Warner Brothers


Happy Feet 2

ISBX devel­oped numer­ous projects for Warn­er Bros., and one our favorites was the “Hap­py Feet 2” inter­ac­tive children’s app for iPad and iPhone.
ISBX went over and above on this project make sure this would be a very unique expe­ri­ence. Our effort includ­ed com­plex ani­ma­tions using actu­al 3D mod­els from the film that required unique ani­ma­tion rig­ging to per­form the ani­ma­tions we want­ed, we cre­at­ed all the sound engi­neer­ing on mul­ti­ple sound effect and music cues, as well as numer­ous games and east­er eggs. The appli­ca­tion was trans­lat­ed into 15 dif­fer­ent lan­guages and dis­trib­uted to iTunes app stores world­wide (Local­iza­tion). Which result­ed in the Hap­py Feet 2 app mak­ing the Top 100 in iTunes with­in the 1st 2 weeks of it’s launch, with over 2 mil­lion down­loads in 60 days.

Services Provided

User Experience

UI Design

App Development




Bringing characters to life

Warn­er Broth­ers Stu­dios based in Bur­bank, CA approached ISBX with the goal of launch­ing an inter­ac­tive, char­ac­ter-dri­ven, iOS appli­ca­tion for its upcom­ing title, Hap­py Feet 2. On the heels of a $380M box office of the orig­i­nal Hap­py Feet, Warn­er Broth­ers desired to cre­ate an appli­ca­tion that would fur­ther increase immer­sion into the brand and serve as a pro­mo­tion­al tool by incor­po­rat­ing a Face­book shar­ing fea­ture with a link to down­load the application.
ISBX was met with a par­tic­u­lar­ly chal­leng­ing request — enabling a user’s inter­ac­tion with char­ac­ters that were entire­ly ani­mat­ed and ren­dered in com­put­er graph­ics, there­by ren­der­ing obso­lete the tra­di­tion­al avenues of using a green screen record­ing of the tal­ent or frame by frame ani­ma­tion of a car­toon char­ac­ter. The addi­tion­al chal­lenge revolved around the com­plex­i­ty of the pro­posed hero char­ac­ter for the app — a fea­ture film qual­i­ty rigged and mod­eled char­ac­ter, that had to then be stripped of its defin­ing qual­i­ties, and re-designed from the ground up. This meant that things like the tex­ture of basecoat, the fur, the light­ing and the move­ment of the char­ac­ter itself had to be designed and ani­mat­ed by ISBX and its team with the even­tu­al require­ment to han­dle ani­ma­tions for a dozen unique actions, inter­ac­tive respons­es and gestures.


ISBX pro­posed for an inter­ac­tive game mod­eled after the pop­u­lar video game fran­chise, Talk­ing Tom and Friends. ISBX apt­ly named the in-game expe­ri­ence, “Talk­ing Hap­py” which fea­tured an inter­ac­tive ele­ment based on cer­tain touch ges­tures by the user and a cor­re­spond­ing ani­ma­tion after each inter­ac­tion. Some exam­ples of these ani­ma­tions include:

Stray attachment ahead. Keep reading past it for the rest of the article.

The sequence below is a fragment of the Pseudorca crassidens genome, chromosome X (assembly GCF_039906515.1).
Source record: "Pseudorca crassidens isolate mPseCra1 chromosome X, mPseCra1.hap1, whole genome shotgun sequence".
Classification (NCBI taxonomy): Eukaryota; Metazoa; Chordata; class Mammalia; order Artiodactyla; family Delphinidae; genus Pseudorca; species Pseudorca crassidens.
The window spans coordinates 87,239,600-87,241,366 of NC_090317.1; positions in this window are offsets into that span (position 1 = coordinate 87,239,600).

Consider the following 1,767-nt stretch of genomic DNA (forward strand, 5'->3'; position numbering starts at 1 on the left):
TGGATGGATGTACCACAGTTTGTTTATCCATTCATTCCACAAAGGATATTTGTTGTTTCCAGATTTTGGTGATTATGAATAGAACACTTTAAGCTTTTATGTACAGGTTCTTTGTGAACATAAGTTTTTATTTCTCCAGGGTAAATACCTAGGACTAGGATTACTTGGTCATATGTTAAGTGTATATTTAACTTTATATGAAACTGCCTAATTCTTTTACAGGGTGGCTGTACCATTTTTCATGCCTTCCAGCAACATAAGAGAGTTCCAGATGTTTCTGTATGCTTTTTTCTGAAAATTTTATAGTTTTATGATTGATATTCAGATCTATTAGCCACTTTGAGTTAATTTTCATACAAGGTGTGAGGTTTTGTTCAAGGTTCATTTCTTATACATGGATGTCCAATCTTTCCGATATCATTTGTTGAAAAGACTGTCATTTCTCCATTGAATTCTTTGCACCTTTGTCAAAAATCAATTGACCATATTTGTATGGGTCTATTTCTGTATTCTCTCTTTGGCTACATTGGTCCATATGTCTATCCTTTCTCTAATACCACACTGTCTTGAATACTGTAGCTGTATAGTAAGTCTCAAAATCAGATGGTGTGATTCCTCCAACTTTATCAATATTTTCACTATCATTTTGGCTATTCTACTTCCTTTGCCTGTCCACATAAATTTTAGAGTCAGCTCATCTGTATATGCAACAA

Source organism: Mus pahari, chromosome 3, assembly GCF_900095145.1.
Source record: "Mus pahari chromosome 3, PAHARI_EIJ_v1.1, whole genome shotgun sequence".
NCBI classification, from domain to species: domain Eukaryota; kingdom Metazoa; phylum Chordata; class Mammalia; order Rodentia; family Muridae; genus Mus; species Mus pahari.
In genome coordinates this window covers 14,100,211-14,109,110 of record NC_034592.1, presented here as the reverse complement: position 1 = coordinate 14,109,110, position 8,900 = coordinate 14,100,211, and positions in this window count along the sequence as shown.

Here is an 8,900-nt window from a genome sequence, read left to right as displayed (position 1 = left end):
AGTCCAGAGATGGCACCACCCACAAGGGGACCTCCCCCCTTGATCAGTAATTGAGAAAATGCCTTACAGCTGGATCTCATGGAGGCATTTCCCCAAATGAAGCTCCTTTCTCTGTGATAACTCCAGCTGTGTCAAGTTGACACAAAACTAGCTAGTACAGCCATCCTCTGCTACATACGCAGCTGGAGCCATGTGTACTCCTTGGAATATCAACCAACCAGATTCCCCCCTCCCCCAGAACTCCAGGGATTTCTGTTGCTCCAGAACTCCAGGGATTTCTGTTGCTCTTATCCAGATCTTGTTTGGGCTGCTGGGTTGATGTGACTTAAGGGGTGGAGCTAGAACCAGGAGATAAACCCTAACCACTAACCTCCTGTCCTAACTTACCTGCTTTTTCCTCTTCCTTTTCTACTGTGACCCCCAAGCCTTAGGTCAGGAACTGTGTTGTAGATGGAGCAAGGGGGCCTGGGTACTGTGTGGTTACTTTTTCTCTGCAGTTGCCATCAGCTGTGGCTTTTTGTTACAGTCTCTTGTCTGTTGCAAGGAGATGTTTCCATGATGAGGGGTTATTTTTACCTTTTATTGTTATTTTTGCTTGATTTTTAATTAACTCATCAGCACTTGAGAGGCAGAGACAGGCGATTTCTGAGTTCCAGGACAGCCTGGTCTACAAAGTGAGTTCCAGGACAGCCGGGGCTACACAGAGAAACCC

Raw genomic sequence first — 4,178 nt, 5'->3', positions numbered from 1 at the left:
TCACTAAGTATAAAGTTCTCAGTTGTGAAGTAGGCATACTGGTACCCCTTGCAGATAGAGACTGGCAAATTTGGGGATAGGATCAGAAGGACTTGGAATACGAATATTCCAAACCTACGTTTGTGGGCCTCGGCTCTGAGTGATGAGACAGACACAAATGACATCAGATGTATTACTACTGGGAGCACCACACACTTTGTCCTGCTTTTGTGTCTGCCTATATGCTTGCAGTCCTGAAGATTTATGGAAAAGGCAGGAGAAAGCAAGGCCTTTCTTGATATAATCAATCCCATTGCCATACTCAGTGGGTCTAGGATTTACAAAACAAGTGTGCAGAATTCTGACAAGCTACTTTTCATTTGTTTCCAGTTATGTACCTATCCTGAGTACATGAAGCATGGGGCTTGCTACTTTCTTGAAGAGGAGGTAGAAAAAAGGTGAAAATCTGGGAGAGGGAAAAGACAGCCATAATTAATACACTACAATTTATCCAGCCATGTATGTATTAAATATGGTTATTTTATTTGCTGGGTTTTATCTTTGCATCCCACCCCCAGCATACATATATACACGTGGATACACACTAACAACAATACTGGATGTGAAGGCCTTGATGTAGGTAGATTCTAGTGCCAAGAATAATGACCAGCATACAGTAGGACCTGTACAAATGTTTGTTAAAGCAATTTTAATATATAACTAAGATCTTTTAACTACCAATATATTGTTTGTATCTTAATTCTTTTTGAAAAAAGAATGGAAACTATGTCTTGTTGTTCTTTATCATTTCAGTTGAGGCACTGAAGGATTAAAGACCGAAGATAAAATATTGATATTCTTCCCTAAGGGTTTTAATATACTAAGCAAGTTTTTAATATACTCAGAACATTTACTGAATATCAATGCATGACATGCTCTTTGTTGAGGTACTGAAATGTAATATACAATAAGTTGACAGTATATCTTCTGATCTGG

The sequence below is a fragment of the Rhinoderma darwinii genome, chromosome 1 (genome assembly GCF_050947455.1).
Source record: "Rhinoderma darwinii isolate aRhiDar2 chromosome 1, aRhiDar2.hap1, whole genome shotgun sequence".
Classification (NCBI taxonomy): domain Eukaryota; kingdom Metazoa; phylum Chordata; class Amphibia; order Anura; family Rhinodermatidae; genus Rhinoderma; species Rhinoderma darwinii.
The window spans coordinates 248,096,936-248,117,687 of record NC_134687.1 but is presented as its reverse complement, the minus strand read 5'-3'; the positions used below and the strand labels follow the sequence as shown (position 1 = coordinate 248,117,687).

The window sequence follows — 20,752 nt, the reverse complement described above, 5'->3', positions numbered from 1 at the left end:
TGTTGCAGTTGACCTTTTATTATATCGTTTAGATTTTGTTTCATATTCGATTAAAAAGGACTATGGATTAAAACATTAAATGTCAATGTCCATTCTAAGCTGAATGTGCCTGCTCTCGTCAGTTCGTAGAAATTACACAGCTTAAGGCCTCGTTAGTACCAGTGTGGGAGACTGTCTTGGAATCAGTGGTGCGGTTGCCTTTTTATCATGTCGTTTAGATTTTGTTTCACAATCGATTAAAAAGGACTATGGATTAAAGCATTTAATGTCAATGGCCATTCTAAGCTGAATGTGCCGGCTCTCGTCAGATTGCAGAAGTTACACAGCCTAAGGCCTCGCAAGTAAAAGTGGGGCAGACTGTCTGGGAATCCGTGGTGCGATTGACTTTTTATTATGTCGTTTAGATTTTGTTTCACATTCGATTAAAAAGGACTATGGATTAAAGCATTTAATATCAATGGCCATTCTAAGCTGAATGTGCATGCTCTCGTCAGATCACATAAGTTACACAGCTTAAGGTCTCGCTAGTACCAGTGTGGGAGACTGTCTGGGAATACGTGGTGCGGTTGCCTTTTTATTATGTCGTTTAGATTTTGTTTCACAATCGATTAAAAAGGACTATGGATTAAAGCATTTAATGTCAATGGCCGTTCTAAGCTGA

• Var­i­ous Dance Animations
  • High Five Animation
  • Tick­le Animation
  • Jump­ing Fish Animation
  • Talk­ing Hap­py Impa­tient and Inac­tiv­i­ty Animations
In addi­tion to this, ISBX designed and built a mem­o­ry game sim­i­lar in for­mat to the clas­sic “Simon Says” game. ISBX’s take was to use a series of drum beats per­formed by the ani­mat­ed char­ac­ter, that the user would then dupli­cate by tap­ping the cor­re­spond­ing drums, with each suc­cess­ful com­ple­tion cul­mi­nat­ing in an appro­pri­ate ani­ma­tion. After com­plet­ing three pro­gres­sive­ly chal­leng­ing and ran­dom­ized beats, the user was reward­ed with longer cel­e­bra­to­ry animations.
The final fea­ture involved an actu­al talk­ing ver­sion of the “Talk­ing Hap­py” char­ac­ter, which con­sist­ed of the abil­i­ty for a user to record their voice for any dura­tion of time and then wit­ness the Talk­ing Hap­py char­ac­ter recite the exact same phrase back to them. The user could then save this record­ing and post it up to their Face­book page for social promotion.
In order to per­form the com­plex ani­ma­tions of the fea­ture char­ac­ter, ISBX request­ed for the deliv­ery of the orig­i­nal 3D asset from Warn­er Broth­ers Stu­dios. As a result of licens­ing restric­tions, ISBX was instruct­ed to recre­ate cer­tain fea­tures of the char­ac­ter includ­ing the eyes, skin tex­ture and fur.
To sum up the work involved to cre­ate a sin­gle 3D ele­ment such as fur, would require expla­na­tion of self­shad­ow­ing each fur fiber, ren­der­ing of each indi­vid­ual poly­gon and fur tex­el, under­stand­ing of ver­tex nor­mal and direc­tion of hair growth and a gen­er­al under­stand­ing of 3D com­put­er graph­ics. In short, the recre­ation of these ele­ments was an incred­i­bly labor inten­sive process, but noth­ing ISBX was not up to. After recre­at­ing each of the required ele­ments, ISBX’s team then had to rig the mod­el in order to prop­er­ly artic­u­late the sim­u­lat­ed move­ment of the final char­ac­ter. Each ani­ma­tion was painstak­ing­ly cre­at­ed, frame by frame, from the rigged 3D mod­el and required thou­sands of hours of com­put­er ren­der­ing time in order to cre­ate the sum of all ani­ma­tions. These ani­ma­tions were then con­vert­ed over to a video for­mat and then sliced up into frame-by-frame ani­ma­tions for use in the final application.
Down­loads in the App Store

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